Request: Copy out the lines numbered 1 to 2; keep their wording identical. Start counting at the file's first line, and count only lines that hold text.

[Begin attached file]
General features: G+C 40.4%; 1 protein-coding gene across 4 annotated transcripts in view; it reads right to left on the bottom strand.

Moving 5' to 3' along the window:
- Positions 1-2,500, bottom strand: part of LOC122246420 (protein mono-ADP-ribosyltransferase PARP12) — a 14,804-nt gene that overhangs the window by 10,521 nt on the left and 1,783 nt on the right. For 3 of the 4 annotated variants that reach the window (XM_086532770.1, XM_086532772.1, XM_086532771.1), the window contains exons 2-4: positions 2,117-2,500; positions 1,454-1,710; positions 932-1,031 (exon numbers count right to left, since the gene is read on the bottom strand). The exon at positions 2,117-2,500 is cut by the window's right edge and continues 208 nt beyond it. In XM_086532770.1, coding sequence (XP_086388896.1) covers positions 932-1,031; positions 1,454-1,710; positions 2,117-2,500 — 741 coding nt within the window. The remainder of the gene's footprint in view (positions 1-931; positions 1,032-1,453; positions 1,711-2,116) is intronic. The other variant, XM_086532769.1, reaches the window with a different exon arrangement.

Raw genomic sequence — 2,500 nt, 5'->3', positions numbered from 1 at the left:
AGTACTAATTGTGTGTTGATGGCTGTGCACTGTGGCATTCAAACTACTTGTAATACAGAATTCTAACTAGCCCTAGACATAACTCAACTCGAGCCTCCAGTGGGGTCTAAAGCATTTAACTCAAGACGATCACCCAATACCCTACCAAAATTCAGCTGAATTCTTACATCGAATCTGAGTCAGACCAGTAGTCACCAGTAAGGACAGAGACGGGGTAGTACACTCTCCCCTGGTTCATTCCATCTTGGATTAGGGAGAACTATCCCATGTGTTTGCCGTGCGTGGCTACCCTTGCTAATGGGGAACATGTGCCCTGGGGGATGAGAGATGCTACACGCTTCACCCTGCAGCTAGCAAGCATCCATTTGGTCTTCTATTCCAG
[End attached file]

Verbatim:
General features: G+C 40.4%; 1 protein-coding gene across 4 annotated transcripts in view; it reads right to left on the bottom strand.

Moving 5' to 3' along the window: